Indie Book Reviews (page 592)

THE GUARDIANS OF TIME by Damian Lawrence
Released: March 21, 2011

"Lawrence does a masterful job of drawing readers into his fully realized, morally complex vision of the future."
Lawrence's debut balances adventure, mystery, science, religion and morality. Read full book review >
AUTUMN COLORS by Dawn Lajeunesse
Released: March 21, 2011

"The men in Kerry's life try to break down her barriers, a journey which can be trying for readers but is ultimately worth experiencing."
When a woman learns that a family friend has died, her return to her hometown for the funeral reopens wounds from years before—will she ever be free of the ghosts from her past and truly enjoy her present? Read full book review >

Released: March 21, 2011

"A multilayered historical fictionpacked with action, suspense, magic and romance—great reading for general readers and literati alike."
Healy's debut historical novel is a study of the delicate difference between revenge and justice. Read full book review >
Released: March 20, 2011

"A calm, supportive manual for dealing with life's chaos, whether you're Celtic or not."
A Celtic-themed self-help guide offering empowerment lessons through verse. Read full book review >
Released: March 20, 2011

"A slim, basic but solid activity and conversation book for teachers looking for direction in their English as a Foreign Language classes."
Roth and Aberson return with the next installment of their Compelling Conversations series (Compelling Conversations: Questions and Quotations on Timeless Topics, 2007), presenting conversation topics, activity ideas and interesting quotes for Vietnamese students of the English language. Read full book review >

Released: March 19, 2011

"A boisterous but oddly claustrophobic sword-and-sorcery epic."
In Hassan's fantasy thriller, that most hellish of settings, an office, is the arena for a duel between a young superhero and his demonic opponents. Read full book review >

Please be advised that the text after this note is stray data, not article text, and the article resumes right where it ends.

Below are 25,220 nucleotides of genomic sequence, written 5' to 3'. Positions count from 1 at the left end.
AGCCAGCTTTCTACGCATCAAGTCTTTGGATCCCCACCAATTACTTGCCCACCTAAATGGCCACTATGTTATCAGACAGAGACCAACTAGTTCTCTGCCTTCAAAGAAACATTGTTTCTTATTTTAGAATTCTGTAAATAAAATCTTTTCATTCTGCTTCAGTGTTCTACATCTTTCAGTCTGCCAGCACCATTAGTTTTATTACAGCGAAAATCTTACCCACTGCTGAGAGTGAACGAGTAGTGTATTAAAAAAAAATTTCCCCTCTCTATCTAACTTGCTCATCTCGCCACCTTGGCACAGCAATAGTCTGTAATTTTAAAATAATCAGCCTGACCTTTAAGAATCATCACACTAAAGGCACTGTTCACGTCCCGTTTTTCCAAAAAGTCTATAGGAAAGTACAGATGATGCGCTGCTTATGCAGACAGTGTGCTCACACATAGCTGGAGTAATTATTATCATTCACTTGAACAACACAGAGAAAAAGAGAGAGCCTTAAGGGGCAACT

Released: March 19, 2011

"Outlandish but exciting entertainment for fans of technology, geopolitics and even romance."
A teenager-against-the-world techno-thriller about a young Alaskan hacker and his battle with Russia after a nuclear strike on the United States. Read full book review >
Released: March 19, 2011

"This may be a nuts-and-bolts primer on fashioning the architecture and words for your marriage, but Reid keeps it sweet as the cake and smooth as the silk."
A how-to guide for choosing the words that mean the most to you for your wedding ceremony, as well as designing the event. Read full book review >
A YEAR OF MADNESS by G. Franklin Prue
Released: March 17, 2011

"Opens strong, but loses its way and becomes a cookie-cutter revenge story."
A revenge tale set against the backdrop of the civil rights movement and the crime-ridden streets of the U.S. capital. Read full book review >
Released: March 16, 2011

"Lichtman should be commended for taking on this oft-debated issue; ethics in politics is the proverbial needle in the haystack, which will, no doubt, continue to be a hot topic for years to come."
An ethical look at three controversial, influential political commentators. Read full book review >
THE COLONEL'S SON by Ernest Jennings
Released: March 16, 2011

"Jennings' debut presents a y'all-infused alternative for fans of John Sanford or James Patterson."
In his short, gruesome career, Cotter Banks—the eponymous colonel's son—graduates from patricide to serial murder, with gleeful forays into drugs, kidnapping and sexual torture in Jennings' debut thriller. Read full book review >
Released: March 16, 2011

"Even with a few weak points, this book is a good addition to the anti-bullying genre."
In Jay's picture book, a boy with a tremendous name battles bullies, with help from his grandfather. Read full book review >
Kirkus Interview
Frank Bruni
March 31, 2015

Over the last few decades, Americans have turned college admissions into a terrifying and occasionally devastating process, preceded by test prep, tutors, all sorts of stratagems, all kinds of rankings, and a conviction among too many young people that their futures will be determined and their worth established by which schools say yes and which say no. In Where You Go Is Not Who You’ll Be, New York Times columnist Frank Bruni explains why, giving students and their parents a new perspective on this brutal, deeply flawed competition and a path out of the anxiety that it provokes. “Written in a lively style but carrying a wallop, this is a book that family and educators cannot afford to overlook as they try to navigate the treacherous waters of college admissions,” our reviewer writes. View video >